A New York state appeals court freed the New York Times to publish documents concerning the conservative activist group Project Veritas, putting on hold a lower court ruling that alarmed First Amendment advocates.In an order made public on Thursday, the Appellate Division in Brooklyn stayed a December ruling that blocked the Times from publishing memoranda from an in-house Project Veritas lawyer, and required the newspaper to turn over or destroy the memos.
Critics called the ruling by Justice Charles Wood of the state Supreme Court in Westchester County an unconstitutional prior restraint. Project Veritas has said the memos are protected by attorney-client privilege.
While not setting aside Wood’s ruling, Thursday’s order means it will not be enforced during the Times’ appeal.
Elizabeth Locke, a lawyer for Project Veritas, said she was pleased the court denied the Times’ “overreaching request” to vacate the ruling, and was confident it would find that the Times “violated Veritas’ substantial rights by acquiring and publishing attorney-client privileged materials in the midst of ongoing litigation.”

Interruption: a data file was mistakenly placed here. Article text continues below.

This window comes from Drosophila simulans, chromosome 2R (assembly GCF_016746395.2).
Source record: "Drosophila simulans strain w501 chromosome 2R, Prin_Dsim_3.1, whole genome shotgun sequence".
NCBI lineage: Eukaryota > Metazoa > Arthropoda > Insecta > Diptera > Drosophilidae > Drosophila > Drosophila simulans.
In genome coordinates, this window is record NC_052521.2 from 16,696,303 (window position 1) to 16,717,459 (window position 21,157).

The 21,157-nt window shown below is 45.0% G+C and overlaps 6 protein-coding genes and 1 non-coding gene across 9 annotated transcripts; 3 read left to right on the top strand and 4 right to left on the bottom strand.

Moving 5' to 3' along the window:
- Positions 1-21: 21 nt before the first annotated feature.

The Times welcomed the order. “The use of prior restraint to prohibit newsgathering and block the publication of newsworthy journalism is unconstitutional,” spokeswoman Danielle Rhoades Ha said. “No libel plaintiffs should be permitted to use their litigation as a tool to silence press coverage about them.”
Led by James O’Keefe, Project Veritas has used what critics view as deceptive tactics to expose what it describes as liberal media bias.
The Times obtained the disputed memos in connection with coverage concerning a U.S. Department of Justice probe into Project Veritas’ possible role in the theft of a diary from President Joe Biden’s daughter Ashley.
Project Veritas objected to a Nov. 11 Times article that drew from the memos, calling it an attempt to embarrass a litigation opponent.
The group is suing Times for defamation over an unrelated September 2020 article describing a video it released about alleged voter fraud in Minnesota.
Wood concluded that the disputed memos were not a matter of public concern, and that barring coverage would not unconstitutionally restrain the Times’ journalism.
The newspaper’s editorial board called his ruling dangerous, saying courts should not tell media how to report the news.
The Times had not faced a prior restraint since 1971.
It is defending against unrelated defamation claims by former Alaska governor and Republican U.S. vice presidential candidate Sarah Palin, at a trial nearing its conclusion in Manhattan federal court.